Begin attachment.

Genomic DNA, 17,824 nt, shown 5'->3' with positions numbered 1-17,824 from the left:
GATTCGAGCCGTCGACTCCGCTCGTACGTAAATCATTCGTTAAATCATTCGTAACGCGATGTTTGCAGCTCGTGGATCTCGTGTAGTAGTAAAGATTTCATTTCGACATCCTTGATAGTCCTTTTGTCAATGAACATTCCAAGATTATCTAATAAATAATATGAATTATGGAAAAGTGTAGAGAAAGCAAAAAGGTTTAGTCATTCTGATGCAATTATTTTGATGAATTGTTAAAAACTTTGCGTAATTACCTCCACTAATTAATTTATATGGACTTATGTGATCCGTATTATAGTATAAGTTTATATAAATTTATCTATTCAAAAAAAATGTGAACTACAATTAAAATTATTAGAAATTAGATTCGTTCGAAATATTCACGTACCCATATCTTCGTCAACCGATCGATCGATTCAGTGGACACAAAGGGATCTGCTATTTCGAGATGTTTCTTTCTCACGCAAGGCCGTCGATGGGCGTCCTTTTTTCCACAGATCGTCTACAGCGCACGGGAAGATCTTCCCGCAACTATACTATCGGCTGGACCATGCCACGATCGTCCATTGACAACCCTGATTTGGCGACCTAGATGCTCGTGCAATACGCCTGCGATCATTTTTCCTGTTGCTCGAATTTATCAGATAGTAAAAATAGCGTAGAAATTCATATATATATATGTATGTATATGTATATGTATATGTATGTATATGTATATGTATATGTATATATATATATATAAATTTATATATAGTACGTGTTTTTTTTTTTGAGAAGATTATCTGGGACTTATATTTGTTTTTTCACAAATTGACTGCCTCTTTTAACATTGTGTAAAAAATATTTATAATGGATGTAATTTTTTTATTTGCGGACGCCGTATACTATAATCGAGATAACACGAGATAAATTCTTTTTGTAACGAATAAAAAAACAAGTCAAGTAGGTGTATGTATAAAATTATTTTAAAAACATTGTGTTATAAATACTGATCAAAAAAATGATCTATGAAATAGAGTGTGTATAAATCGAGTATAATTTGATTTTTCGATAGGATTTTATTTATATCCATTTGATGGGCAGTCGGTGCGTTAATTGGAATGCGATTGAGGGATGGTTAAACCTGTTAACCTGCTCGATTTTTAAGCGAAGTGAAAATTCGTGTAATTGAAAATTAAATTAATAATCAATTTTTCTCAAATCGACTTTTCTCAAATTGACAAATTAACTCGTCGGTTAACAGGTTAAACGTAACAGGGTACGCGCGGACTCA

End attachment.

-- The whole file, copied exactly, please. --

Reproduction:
Genomic DNA, 17,824 nt, shown 5'->3' with positions numbered 1-17,824 from the left:
GATTCGAGCCGTCGACTCCGCTCGTACGTAAATCATTCGTTAAATCATTCGTAACGCGATGTTTGCAGCTCGTGGATCTCGTGTAGTAGTAAAGATTTCATTTCGACATCCTTGATAGTCCTTTTGTCAATGAACATTCCAAGATTATCTAATAAATAATATGAATTATGGAAAAGTGTAGAGAAAGCAAAAAGGTTTAGTCATTCTGATGCAATTATTTTGATGAATTGTTAAAAACTTTGCGTAATTACCTCCACTAATTAATTTATATGGACTTATGTGATCCGTATTATAGTATAAGTTTATATAAATTTATCTATTCAAAAAAAATGTGAACTACAATTAAAATTATTAGAAATTAGATTCGTTCGAAATATTCACGTACCCATATCTTCGTCAACCGATCGATCGATTCAGTGGACACAAAGGGATCTGCTATTTCGAGATGTTTCTTTCTCACGCAAGGCCGTCGATGGGCGTCCTTTTTTCCACAGATCGTCTACAGCGCACGGGAAGATCTTCCCGCAACTATACTATCGGCTGGACCATGCCACGATCGTCCATTGACAACCCTGATTTGGCGACCTAGATGCTCGTGCAATACGCCTGCGATCATTTTTCCTGTTGCTCGAATTTATCAGATAGTAAAAATAGCGTAGAAATTCATATATATATATGTATGTATATGTATATGTATATGTATGTATATGTATATGTATATGTATATATATATATATAAATTTATATATAGTACGTGTTTTTTTTTTTGAGAAGATTATCTGGGACTTATATTTGTTTTTTCACAAATTGACTGCCTCTTTTAACATTGTGTAAAAAATATTTATAATGGATGTAATTTTTTTATTTGCGGACGCCGTATACTATAATCGAGATAACACGAGATAAATTCTTTTTGTAACGAATAAAAAAACAAGTCAAGTAGGTGTATGTATAAAATTATTTTAAAAACATTGTGTTATAAATACTGATCAAAAAAATGATCTATGAAATAGAGTGTGTATAAATCGAGTATAATTTGATTTTTCGATAGGATTTTATTTATATCCATTTGATGGGCAGTCGGTGCGTTAATTGGAATGCGATTGAGGGATGGTTAAACCTGTTAACCTGCTCGATTTTTAAGCGAAGTGAAAATTCGTGTAATTGAAAATTAAATTAATAATCAATTTTTCTCAAATCGACTTTTCTCAAATTGACAAATTAACTCGTCGGTTAACAGGTTAAACGTAACAGGGTACGCGCGGACTCA